By allowing ads to appear on this site, you support the local businesses who, in turn, support great journalism.
Gainesville girl on a medical mission
Uganda visit changes future nursing pupil's outlook on life
Gainesville native Erica Granger spent 11 days serving as a missionary in Uganda. Part of her responsibilities was to entertain the orphaned children, pictured above.

Erica Granger expected to see a different way of life when she went on a mission trip to Uganda. But she didn’t expect the trip to change her view of her life after returning home.

Granger, a model and nursing student from Gainesville, took a two-week mission trip to Uganda with Gainesville-based Helping Hands Foreign Missions in May. She spent 11 days volunteering and serving as a missionary at the organization’s Village of Eden, a 133-acre self-sustaining complex being developed to provide schools, homes, churches and a hospital for orphans and locals in need.

She said the experience was bigger than she could have imagined.

“I definitely came back a different person,” the 20-year-old said. “I knew it was going to change me, but I didn’t realize how much.”

Granger said she wanted to help with a medical clinic at the village since she will begin nursing school in August on the Dahlonega campus of the University of North Georgia. After caring for her first patient, Granger said she feels more motivated and sure of her desire to become a nurse.

“The hospitals there are so different,” she said. “If you have a cold or anything, you have to pay up front to see a doctor or go to the hospital. The majority of people are living in poverty and they can’t afford it. ... So when organizations or churches and mission teams come over and set up medical clinics, people just will walk miles just to be there and be seen.”

Granger, a 2010 West Hall High School graduate, said the experience was very difficult to handle medically and emotionally. She noted the clinic often lacked the equipment or supplies it needed. An abundance of flies also made cleaning wounds difficult.

“Working in the medical clinic you saw some disturbing things,” Granger said. “But you’re just trying to love on those kids while you’re trying to help them.”

Stan Bell, executive director of Helping Hands, said the village can help more people after the first phase of the medical clinic is complete. Construction on the medical center will begin after the organization’s annual gala fundraiser in August. Money raised from the gala will go to the clinic.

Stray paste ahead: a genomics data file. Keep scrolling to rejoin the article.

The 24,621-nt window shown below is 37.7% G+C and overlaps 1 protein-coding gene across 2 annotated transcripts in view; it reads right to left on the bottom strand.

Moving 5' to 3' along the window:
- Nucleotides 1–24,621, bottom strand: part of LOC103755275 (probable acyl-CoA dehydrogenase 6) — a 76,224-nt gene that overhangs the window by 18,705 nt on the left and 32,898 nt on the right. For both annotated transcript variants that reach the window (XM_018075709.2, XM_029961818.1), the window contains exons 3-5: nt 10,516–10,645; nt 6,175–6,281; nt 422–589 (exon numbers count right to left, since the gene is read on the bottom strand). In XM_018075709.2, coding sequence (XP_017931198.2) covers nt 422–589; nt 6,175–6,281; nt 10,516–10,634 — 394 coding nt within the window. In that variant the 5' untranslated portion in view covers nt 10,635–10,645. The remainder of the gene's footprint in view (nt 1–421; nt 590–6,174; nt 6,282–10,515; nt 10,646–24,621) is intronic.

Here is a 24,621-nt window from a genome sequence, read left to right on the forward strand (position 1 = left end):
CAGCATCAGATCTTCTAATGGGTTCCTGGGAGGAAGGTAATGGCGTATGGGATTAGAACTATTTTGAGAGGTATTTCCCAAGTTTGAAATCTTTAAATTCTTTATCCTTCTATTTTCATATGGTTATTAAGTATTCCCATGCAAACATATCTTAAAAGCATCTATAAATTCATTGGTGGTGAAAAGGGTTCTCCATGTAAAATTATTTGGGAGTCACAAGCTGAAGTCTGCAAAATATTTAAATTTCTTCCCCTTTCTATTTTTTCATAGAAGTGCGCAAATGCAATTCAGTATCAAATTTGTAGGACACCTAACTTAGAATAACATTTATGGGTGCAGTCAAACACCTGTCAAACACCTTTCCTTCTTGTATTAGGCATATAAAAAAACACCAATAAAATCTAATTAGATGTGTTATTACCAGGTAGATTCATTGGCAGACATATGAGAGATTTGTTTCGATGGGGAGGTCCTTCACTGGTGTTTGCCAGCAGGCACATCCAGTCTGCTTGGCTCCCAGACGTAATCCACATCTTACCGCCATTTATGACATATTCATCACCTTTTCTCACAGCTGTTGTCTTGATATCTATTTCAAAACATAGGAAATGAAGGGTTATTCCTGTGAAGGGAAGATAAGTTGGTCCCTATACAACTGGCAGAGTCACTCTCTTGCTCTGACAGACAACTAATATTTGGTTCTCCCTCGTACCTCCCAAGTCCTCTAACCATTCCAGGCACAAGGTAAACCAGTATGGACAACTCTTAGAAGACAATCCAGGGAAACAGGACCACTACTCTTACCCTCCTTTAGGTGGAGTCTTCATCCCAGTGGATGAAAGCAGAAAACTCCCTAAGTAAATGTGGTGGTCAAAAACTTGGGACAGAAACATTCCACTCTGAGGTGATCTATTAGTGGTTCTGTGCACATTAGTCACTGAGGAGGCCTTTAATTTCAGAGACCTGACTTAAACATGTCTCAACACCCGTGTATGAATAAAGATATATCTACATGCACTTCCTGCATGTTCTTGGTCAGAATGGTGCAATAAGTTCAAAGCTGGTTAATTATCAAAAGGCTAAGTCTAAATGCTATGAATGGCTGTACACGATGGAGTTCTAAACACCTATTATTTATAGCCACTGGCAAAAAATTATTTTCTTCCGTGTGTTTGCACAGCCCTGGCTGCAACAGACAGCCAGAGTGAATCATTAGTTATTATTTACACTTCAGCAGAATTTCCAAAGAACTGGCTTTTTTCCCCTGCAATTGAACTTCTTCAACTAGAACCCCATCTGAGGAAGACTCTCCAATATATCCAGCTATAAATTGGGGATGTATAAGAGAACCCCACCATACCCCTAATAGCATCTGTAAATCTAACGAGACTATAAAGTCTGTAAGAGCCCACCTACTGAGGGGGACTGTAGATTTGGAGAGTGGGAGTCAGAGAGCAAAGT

Bell said he is still working out the details of this year’s gala but information will be available on the organization’s new website,

Initially, the medical center was going to be built all at once, but Bell said the need for the center is urgent. He explained even a small space at first is better than nothing.

“Many children have passed away from lack of medical care from simplest things,” Bell said. “Malaria, it’s a very treatable disease if you catch it in time. Waterborne diseases are something you can help with and basic malnutrition is a big problem there.”

When the center is complete, it will have a surgery suite, a dental clinic and patient rooms.

Granger visited a nearby hospital to check on a baby who was previously seen at the clinic. She described the hospital as a “shack” and was surprised to see how it compared to hospitals in the U.S.

“It has metal bed posts and no air conditioning, just windows and bugs,” Granger said. “It was awful.”

Granger noticed the thin baby lying on a hospital bed and asked about the child who “just looked like death.” She learned the child had malaria and was being tested for HIV. At 2 months old, the baby weighed only 6 pounds.

“I just remember rubbing her little feet and her little head and it was so sad,” Granger said. “You know when you’re about to cry and your throat tightens up. They asked me to pray for the little baby, but I just couldn’t because I knew I was going to start crying. We just had to say she’s in God’s hands and they were treating her as nice as possible.”

The day after Granger returned home she learned the baby died.

Granger said while she certainly experienced moments of sadness on her trip, she brought back some very happy memories too.

While serving at the village — home to 16 orphans and two widows — she played games with orphaned children, led a women’s conference, participated in a small business class and walked to nearby towns to visit families in their homes. She said it was amazing to watch what the ministry did for the lives of so many people.

After witnessing the lives of people who have far less, Granger said it difficult to come home to such abundance. While she thought she’d be happy to return to air conditioning and modern conveniences, Granger said she felt angry at first. She said everything seemed “meaningless” to her. The people she’d met walked miles barefoot to get anywhere while people at home were driving cars.

Returning to her jobs as a model and at a retail store was also unexpectedly difficult.

Granger said she loves her work and feels blessed to have it, but both jobs require her to look her best with makeup and appropriate apparel.

“I didn’t wear makeup when I was there,” Granger said. “At first I was like ‘Oh my gosh, how am I going to go without wearing makeup.’ Then I come back and I’m looking at my face with makeup and I’m just disgusted with myself. I’m wearing these clothes. Then I just really had to think. I’m blessed to have these things. It’s that abundance, enjoy it. But don’t take advantage of it and use what we do have and share it with others.”

But the nursing student said she is trying to keep what she felt and experienced “alive and connected.” She hopes her experience might inspire others to give back or at least realize the blessings in their own lives.

“If you’re having a bad day and you’re looking your worst, trust me it’s OK,” Granger said.

Regional events